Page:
Samuel Adam Aflalo v. Devin Lamar Harris and Meghan Theresa Harris Appeal from 95th Judicial District Ct of Dallas County (concurring opinion)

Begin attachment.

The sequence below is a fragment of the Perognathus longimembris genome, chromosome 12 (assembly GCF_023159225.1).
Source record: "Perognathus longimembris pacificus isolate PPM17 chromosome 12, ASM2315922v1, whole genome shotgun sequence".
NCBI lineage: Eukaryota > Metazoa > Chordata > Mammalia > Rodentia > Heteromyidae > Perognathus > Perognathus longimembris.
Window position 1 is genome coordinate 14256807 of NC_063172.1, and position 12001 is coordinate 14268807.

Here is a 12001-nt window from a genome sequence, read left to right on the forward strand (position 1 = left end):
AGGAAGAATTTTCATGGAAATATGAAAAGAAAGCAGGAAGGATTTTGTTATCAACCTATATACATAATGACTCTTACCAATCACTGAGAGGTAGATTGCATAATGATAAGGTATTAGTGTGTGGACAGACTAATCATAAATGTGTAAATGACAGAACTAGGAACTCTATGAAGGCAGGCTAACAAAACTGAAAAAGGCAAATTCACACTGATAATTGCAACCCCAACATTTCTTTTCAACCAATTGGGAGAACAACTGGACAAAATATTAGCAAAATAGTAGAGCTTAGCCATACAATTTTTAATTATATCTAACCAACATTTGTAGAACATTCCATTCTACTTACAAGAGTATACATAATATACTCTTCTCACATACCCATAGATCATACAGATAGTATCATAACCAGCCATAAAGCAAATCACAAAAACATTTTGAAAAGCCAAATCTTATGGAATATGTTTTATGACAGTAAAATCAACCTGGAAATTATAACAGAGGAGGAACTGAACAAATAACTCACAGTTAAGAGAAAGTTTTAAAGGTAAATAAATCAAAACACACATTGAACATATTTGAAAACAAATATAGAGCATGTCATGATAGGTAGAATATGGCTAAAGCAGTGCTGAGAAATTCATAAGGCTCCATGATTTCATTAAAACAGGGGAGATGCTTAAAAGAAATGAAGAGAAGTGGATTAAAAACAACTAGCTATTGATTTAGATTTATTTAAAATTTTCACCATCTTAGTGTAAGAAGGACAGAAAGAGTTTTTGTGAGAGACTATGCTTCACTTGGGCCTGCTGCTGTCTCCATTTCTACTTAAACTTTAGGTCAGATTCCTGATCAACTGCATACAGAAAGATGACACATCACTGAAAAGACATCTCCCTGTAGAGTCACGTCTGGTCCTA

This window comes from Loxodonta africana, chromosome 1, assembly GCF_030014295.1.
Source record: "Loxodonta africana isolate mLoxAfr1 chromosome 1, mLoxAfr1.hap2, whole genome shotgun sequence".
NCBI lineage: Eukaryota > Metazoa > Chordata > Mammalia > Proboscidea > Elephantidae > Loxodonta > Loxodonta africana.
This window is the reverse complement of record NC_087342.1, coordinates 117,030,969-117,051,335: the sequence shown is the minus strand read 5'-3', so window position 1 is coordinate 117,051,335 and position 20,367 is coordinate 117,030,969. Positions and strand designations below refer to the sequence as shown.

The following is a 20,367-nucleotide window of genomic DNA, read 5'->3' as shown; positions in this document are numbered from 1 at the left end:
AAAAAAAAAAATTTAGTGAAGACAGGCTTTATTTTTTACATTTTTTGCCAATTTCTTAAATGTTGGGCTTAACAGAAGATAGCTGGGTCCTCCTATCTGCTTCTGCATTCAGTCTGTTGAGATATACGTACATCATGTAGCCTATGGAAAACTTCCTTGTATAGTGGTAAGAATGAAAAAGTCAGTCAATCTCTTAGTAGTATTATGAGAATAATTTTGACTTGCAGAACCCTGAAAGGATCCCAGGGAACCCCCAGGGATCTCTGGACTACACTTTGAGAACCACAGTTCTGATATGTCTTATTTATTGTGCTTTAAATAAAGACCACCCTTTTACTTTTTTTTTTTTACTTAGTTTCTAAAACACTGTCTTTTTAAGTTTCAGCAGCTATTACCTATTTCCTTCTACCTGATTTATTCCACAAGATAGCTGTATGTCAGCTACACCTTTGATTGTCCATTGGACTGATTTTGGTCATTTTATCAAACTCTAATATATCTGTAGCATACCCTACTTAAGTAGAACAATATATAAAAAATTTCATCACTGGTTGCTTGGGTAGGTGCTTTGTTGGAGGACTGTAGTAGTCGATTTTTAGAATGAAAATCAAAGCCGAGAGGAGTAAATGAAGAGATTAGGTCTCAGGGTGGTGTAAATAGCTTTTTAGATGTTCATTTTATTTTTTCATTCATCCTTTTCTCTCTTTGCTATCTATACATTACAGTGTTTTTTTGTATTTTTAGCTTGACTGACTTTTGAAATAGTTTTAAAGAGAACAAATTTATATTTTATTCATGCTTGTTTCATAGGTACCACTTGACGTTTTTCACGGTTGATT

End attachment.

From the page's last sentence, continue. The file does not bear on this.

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CONCUR; and Opinion Filed December 13, 2018. In The Court of Appeals Fifth District of Texas at Dallas No. 05-16-01472-CV SAMUEL ADAM AFLALO, Appellant V. DEVIN LAMAR HARRIS AND MEGHAN THERESA HARRIS, Appellees On Appeal from the 95th Judicial District Ct Dallas County, Texas Trial Court Cause No. DC-16-00247 CONCURRING OPINION Before the Court En Banc Opinion by Justice Schenck In this Court’s majority opinion, we focus on a single provision of the standard One to Four Family Residential Contract (Resale) because it was the only provision of the contract the parties argued pertained to the resolution of their dispute. That provision, paragraph 7.B, addresses the seller’s disclosure notice pursuant to section 5.008 of the property code. See TEX. PROP. CODE ANN. § 5.008. The Court concludes that Aflalo was required to disclose everything the text of property code section 5.008 required, not what Texas Association of Realtors (TAR) forms 1406 and 1414 required. While I join with my colleagues in this result, I write separately to explain why I believe the merger and modification provision of the sales contract also and more directly mandates reversal in this case. As detailed below, I believe the contract’s plain language precludes the summary judgment the Harrises sought. I pause first to address whether we are entitled to apply its language. The issue presented in a traditional summary judgment proceeding such as this is whether the movant established, as a matter of law, that it was entitled to judgment. See James M. Clifton, Inc. v. Premillenium, Ltd., 229 S.W.3d 857, 859 (Tex. App.—Dallas 2007, no pet.). Of course, if the movant’s summary judgment proof is legally insufficient on its face, the nonmovant need not even respond to it. M.D. Anderson Hosp. & Tumor Inst. v. Willrich, 28 S.W.3d 22, 23 (Tex. 2000). Here, the Harrises presented the resale contract in support of their motion for summary judgment, in which they argued (1) Aflalo failed to perform because he did not provide a TAR-1414 form and (2) they did not breach the contract. That contract also contains a provision that controls the issue presented below and here—namely whether Aflalo was obliged to provide the Harrises with TAR form 1414. I concede that Aflalo did not point to the merger clause in opposition to the Harrises’ motion for summary judgment and likewise did not address this provision here. “Of course, not all legal arguments bearing upon the issue in question will always be identified by counsel, and we are not precluded from supplementing the contentions of counsel through our own deliberation and research.” Coggin v. Longview Indep. Sch. Dist., 337 F.3d 459, 471 (5th Cir. 2003) (Edith Jones, J., dissenting) (quoting Carducci v. Regan, 714 F.2d 171, 177 (D.C. Cir. 1980) (Scalia, J.)); see also Miller v. JSC Lake Highlands Operations, LP, 536 S.W.3d 510, 513 n.5 (Tex. 2017) (holding all arguments relating to an issue presented below to be live for decision regardless of whether they were raised in the intermediate court of appeals).1 Accordingly, while the lawyers must raise issues, we are not constrained by the arguments and authorities advanced by counsel. Thus, when an argument is fairly subsumed within the issue presented to us for decision, as it is 1 See also U.S. Nat’l Bank of Or. v. Indep. Ins. Agents of Am., Inc., 508 U.S. 439, 446 (1993); Kamen v. Kemper Fin. Servs., Inc., 500 U.S. 90, 98 (1991) (“When an issue or claim is properly before the court, the court is not limited to the particular legal theories advanced by the parties, but rather retains the independent power to identify and apply the proper construction of governing law.”). –2– here, it is often more efficient (and may allow us to avoid unnecessary or novel legal questions) to simply address it on our own or by seeking supplemental briefing, if necessary. TEX. R. APP. P. 38.9. The construction of an unambiguous contract is a question of law, which we review de novo. Matheson Tri–Gas, Inc. v. Atmel Corp., 347 S.W.3d 339, 343 (Tex. App.—Dallas 2011, no pet.). To determine the parties’ intent, we examine the entire agreement and give effect to all its provisions so that none are rendered meaningless. Id. We do not consider the parties’ present interpretations of the agreement, and we are not concerned with the parties’ subjective intent. Id. The resale contract at issue here contains a clause that states “[t]his contract contains the entire agreement of the parties and cannot be changed except by their written agreement. Addenda which are a part of this contract are . . . Third Party Financing Addendum for Credit Approval.” There is no mention of TAR forms 1406 and 1414 in the merger provision or otherwise in the contract. Instead, the obligation to execute those forms is said to arise thereafter and by one party’s choice of a form that references them. Absent a separate writing signed by the parties, Aflalo had no contractual obligation to provide the information listed in TAR forms 1406 and 1414 that exceed the scope of section 5.008. The summary judgment record does not contain evidence of such an agreement. Accordingly, the Harrises are not entitled to summary judgment on their breach of contract claim. For the foregoing reasons, I do not join in the majority’s opinion and, instead, respectfully concur in the Court’s judgment. 161472CF.P05 /David J. Schenck/ DAVID J. SCHENCK JUSTICE –3–